Rats and Mice
Rats and mice are highly social creatures but also very wary, you can’t blame them really - pretty much everything wants to eat them! Contrary to popular belief rats and mice are really clean creatures, they wash and groom themselves and each other even more than cats do. You’re not likely to catch a disease from one, they do carry diseases and viruses but no more than any other wild animal. Most only get sick when they live in urban areas where food and living conditions are substandard. Rats and mice grind their teeth when they’re happy to make a crunchy little chittering sound, once you master this you can befriend any rodent. Rats and mice are just as intelligent as people, so if you befriend them you might end up with some terrible roommates.
Frogs and Toads
There are a few reasons you need to be careful when petting frogs and toads. The first is their toxicity - some can kill you just from touching them whilst others can literally shoot poison into your eyes and mouth. Secondly, frogs and toads breathe through their skin which is weird and cool as fuck but it also means that whatever is on your skin is going to be absorbed by the cute little snotball. So if you have perfume or cleaning product residue on your hands then you’re gonna fuck up some frogs. Always wash your hands before and after touching. Thirdly, when it comes to wildlings you need to be careful that they are not a protected species or you will have angry wildlife conservationists setting fire to your lawn.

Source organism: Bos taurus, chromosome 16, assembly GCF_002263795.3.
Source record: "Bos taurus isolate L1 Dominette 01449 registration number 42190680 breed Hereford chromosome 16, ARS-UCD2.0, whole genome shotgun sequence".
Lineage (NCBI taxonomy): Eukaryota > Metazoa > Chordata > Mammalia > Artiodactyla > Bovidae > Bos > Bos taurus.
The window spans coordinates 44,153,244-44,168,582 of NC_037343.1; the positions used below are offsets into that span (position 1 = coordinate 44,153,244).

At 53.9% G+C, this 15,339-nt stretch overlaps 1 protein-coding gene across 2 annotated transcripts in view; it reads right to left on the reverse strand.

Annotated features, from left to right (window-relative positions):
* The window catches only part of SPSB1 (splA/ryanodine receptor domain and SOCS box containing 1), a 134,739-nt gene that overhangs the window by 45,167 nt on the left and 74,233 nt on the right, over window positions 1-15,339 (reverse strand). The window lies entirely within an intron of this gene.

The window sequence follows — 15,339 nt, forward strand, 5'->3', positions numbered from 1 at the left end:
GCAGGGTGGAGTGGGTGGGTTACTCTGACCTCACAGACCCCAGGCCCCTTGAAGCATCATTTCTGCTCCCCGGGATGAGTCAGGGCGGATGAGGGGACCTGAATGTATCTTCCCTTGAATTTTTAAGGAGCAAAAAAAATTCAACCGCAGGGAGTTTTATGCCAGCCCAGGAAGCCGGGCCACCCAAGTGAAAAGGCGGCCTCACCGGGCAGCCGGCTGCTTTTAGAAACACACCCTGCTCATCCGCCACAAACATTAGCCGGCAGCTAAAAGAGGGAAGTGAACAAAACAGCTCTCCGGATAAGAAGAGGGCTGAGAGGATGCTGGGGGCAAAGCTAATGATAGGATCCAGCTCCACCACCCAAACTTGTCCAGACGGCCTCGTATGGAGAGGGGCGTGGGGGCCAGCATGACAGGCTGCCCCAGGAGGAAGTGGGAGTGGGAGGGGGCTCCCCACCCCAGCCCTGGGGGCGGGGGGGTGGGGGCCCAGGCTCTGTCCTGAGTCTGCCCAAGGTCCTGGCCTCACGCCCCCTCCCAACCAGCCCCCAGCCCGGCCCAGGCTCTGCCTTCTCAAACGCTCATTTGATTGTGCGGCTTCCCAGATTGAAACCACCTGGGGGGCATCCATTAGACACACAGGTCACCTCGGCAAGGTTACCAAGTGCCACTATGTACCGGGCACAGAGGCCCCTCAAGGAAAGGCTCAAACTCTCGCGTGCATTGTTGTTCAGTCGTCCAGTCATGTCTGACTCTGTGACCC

It is not your business to be petting moo babies, usually because they belong to someone. Yes, a cow could totally kill you if it wanted to. Not all cows have horns but they have a mean kick and a thick skull so they will ram your ass to the moon if you look at them wrong. Most of the time though, cows are pretty chill and inquisitive and if you’re walking past a field they may come to get a look at you. If they do, feel free to talk to them and give their heads a pat. Never enter into a field or feed a cow, the land and the animals belong to a farmer and they already do a shit ton of work so they don’t need you dicking around with their business. Do not take your dog near cows because it may stress them out and they may kick your doggo to death. If you’re dealing with wild cows or other bovinesque beings then always have a barrier between you.
As stated earlier, do not interfere with animals that belong to other people when their owners are not around. Give them a stroke through a fence if they’ve come to say hi, but do not feed, enter the enclosure or take dogs near. Horses like their heads and necks stroked and patted. Do not try to pet wild horses unless you are a certified horse whisperer.
As above: No feeding, no dogs, no tampering, just responsible strokies. Also, look out for flying headbutts! (From sheep and farmers)
The previous farm animal rules apply. Pigs do love a good scratch though, bless ‘em! Stay away from their mouths because their teeth are like garbage disposal units and they will mangle your digits. They’re also dead strong, I once saw a pig throw a 5-foot steel gate off its hinges and about 10 feet into the air in a tantrum.
Turtles and Tortoises